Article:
12. Pour Impression • Use white plaster • if you are going to abrade cast might want to use stone • Prepare flat base so that cast does not rock during fabrication of appliance

  13. Draw Design of Band Loop Space Maintainer on Cast • The mesial end of the loop contacts the distal surface of the first primary molar at a point just below the height of contour • The wire should be above the gingiva at the point of contact with the abutment tooth

  14. Design of Band Loop Space Maintainer • The central portion of the loop is shaped wideenough to allow the full eruption of the permanent tooth • the bucco-lingual width of a maxillary premolar is 9mm • The loop should be contoured to follow the edentulous ridge, but 1mm off the tissue • The anterior curve of the loop is shaped to approximate the shape of the distal surface of the abutment tooth and to match its width

  15. Bending the Wire • Cut about a 3 inch segment of .036 wire • At the midpoint of the wire make a “w” shaped curve

  16. Check Anterior Curve • Check the curve against the abutment tooth on the cast to see that it is approximately the width of the first primary molar and does not extend beyond the disto-buccal line angle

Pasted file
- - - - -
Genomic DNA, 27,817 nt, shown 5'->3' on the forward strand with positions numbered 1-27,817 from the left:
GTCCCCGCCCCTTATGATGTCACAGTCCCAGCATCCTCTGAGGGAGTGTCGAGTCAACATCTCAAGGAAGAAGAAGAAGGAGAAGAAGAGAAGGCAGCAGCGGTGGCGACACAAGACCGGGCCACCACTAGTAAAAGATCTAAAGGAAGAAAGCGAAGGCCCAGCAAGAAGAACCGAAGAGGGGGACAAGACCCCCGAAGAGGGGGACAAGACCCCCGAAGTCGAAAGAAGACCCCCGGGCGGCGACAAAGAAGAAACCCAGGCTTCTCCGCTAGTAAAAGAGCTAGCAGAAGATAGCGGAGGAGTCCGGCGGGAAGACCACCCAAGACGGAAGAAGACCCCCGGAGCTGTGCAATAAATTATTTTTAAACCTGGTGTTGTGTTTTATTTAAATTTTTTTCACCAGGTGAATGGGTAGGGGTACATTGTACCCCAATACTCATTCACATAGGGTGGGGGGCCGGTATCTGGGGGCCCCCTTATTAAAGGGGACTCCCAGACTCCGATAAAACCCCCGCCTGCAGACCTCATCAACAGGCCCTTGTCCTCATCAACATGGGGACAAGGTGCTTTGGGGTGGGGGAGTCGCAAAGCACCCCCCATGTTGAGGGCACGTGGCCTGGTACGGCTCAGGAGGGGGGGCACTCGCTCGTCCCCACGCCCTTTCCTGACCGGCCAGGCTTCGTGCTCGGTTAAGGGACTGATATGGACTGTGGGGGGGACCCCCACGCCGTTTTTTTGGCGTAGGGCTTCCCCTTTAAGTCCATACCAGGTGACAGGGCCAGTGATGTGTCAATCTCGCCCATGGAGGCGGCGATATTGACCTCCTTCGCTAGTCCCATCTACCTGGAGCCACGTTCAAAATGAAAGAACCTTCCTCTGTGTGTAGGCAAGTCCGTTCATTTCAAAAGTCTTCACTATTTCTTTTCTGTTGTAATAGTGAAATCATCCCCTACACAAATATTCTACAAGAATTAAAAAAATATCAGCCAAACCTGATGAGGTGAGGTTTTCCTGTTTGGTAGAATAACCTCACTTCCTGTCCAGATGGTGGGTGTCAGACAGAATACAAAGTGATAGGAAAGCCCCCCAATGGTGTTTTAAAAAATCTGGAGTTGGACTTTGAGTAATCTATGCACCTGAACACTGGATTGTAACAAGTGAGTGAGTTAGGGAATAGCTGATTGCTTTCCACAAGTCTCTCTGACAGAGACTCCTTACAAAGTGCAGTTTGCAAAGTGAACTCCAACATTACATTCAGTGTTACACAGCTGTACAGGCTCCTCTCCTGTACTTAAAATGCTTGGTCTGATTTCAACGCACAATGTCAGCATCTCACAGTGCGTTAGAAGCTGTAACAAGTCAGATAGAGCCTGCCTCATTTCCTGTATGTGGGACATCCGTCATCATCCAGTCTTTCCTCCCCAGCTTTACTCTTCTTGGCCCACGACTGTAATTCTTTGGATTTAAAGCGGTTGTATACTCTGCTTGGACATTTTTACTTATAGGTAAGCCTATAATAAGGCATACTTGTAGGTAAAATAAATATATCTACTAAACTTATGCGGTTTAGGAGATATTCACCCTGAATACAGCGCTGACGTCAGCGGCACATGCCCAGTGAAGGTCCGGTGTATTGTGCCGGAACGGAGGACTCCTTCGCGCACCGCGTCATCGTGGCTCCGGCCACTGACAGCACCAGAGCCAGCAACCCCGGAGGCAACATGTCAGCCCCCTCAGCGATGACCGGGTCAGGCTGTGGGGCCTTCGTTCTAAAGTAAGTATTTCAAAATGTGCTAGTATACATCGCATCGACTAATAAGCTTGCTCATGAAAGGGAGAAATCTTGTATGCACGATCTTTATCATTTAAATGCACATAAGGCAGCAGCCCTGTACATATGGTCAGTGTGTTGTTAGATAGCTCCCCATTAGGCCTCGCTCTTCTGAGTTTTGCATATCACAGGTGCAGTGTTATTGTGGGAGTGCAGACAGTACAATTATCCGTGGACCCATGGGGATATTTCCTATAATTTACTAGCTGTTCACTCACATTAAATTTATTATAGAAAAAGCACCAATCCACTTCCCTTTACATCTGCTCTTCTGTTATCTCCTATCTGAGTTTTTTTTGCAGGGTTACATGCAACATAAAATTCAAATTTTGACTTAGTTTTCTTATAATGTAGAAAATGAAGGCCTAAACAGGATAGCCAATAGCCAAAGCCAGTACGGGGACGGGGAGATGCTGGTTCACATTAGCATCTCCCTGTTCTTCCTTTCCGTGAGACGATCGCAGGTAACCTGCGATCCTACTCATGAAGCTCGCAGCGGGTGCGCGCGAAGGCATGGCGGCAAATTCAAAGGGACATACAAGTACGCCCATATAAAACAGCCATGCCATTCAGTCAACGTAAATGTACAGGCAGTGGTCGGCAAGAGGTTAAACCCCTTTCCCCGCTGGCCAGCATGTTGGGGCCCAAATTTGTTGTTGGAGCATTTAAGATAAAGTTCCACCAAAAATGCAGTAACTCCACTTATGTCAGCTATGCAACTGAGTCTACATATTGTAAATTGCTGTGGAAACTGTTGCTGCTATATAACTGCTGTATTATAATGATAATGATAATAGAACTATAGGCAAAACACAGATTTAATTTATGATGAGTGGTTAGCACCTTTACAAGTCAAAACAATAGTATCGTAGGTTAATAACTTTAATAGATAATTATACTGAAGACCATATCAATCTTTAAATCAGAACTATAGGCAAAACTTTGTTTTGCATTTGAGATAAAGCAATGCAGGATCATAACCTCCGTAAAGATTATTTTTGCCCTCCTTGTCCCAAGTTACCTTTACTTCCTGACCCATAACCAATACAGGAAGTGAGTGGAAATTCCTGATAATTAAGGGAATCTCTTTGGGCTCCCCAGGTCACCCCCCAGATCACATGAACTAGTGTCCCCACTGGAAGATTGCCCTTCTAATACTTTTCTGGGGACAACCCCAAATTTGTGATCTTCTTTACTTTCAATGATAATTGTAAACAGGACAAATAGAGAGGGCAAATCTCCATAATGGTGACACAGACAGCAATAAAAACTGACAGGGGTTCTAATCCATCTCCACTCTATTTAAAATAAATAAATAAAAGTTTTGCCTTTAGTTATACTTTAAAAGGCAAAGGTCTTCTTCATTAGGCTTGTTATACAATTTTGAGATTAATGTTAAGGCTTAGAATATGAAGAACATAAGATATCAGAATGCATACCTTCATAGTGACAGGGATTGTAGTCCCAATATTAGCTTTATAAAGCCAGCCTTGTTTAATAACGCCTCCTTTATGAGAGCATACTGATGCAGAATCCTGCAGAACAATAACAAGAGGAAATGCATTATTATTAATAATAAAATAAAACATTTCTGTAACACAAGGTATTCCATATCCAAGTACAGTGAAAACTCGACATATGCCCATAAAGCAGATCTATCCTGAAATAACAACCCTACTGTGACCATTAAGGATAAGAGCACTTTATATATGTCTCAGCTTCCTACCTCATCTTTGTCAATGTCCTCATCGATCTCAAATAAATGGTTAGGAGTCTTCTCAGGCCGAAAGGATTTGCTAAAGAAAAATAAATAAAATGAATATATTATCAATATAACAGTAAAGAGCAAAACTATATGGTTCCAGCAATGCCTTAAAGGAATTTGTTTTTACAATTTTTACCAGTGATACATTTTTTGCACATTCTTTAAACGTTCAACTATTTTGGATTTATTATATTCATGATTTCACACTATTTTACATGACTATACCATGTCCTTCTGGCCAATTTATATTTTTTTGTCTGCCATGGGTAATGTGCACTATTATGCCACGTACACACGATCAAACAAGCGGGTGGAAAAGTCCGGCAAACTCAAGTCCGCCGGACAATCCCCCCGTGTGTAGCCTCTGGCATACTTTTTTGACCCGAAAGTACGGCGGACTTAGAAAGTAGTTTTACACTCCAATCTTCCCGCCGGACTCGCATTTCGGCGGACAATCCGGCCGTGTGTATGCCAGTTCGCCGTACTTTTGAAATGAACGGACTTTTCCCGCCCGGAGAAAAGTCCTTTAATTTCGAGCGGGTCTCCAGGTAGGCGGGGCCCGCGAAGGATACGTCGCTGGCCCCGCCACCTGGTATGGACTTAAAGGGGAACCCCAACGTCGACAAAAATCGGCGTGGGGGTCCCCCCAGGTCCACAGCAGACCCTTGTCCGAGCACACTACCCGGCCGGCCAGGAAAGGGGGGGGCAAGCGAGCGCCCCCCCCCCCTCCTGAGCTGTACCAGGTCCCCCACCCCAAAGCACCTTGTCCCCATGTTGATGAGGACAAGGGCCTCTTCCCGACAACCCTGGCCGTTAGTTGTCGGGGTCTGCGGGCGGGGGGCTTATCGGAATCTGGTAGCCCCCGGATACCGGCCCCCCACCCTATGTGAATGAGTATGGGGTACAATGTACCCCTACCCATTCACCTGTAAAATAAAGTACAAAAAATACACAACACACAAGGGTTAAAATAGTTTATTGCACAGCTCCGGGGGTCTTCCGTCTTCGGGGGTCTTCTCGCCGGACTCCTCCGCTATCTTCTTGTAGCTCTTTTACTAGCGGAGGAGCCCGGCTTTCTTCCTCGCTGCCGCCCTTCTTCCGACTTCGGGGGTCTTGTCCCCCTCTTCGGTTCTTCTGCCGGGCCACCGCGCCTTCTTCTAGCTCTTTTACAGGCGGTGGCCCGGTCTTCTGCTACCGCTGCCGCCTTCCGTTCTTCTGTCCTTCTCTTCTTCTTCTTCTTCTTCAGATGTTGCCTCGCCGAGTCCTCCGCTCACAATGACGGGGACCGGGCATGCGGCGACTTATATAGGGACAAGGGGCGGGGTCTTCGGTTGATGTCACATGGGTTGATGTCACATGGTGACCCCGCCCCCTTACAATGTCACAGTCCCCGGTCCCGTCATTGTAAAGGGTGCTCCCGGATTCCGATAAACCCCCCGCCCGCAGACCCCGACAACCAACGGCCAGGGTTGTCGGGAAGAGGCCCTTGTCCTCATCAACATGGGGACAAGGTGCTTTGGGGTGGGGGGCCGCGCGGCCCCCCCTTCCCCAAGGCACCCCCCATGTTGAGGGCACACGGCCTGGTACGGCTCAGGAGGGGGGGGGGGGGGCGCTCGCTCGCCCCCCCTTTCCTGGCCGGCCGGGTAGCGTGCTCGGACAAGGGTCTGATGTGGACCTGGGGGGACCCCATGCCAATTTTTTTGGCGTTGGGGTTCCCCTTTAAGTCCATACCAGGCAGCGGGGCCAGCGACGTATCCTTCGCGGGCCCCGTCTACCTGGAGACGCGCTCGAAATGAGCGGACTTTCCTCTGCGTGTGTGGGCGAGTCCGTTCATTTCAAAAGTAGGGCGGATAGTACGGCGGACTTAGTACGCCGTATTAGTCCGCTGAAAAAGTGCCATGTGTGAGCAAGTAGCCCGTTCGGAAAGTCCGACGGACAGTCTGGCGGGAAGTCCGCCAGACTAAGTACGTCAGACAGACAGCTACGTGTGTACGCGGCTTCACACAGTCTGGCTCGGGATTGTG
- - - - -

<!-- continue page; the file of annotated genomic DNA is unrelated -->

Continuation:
17. Lowering the Sides • Position the pliers with the single beak on the gingival surface of the wire under the center of the “w” shaped curve • Squeeze pliers gently

  18. Check Resultant Bend

  19. Mesial End of Distal Legs • Form a gradual curve to parallel the gingival crest of the alveolar ridge by ‘walking’ the 3 prong pliers distally over the wire • Complete one leg before proceeding to other leg

  20. Mesial End of Distal Legs • Continue bending in small increments until the desired arc is achieved • The wire should be approximately 1mm off the tissue

  21. Step Bend • Mark wire far enough mesially to allow the finished s-bend to be completed before reaching the band.

  22. Step Bend • Place the conical beak of the bird beak pliers on the occlusal portion of the wire and bend the distal portion of the wire upward against the conical beak

  23. Step Bend • Place the conical beak of the bird beak pliers on the gingival portion of the wire and bend the distal portion of the wire downward against the conical beak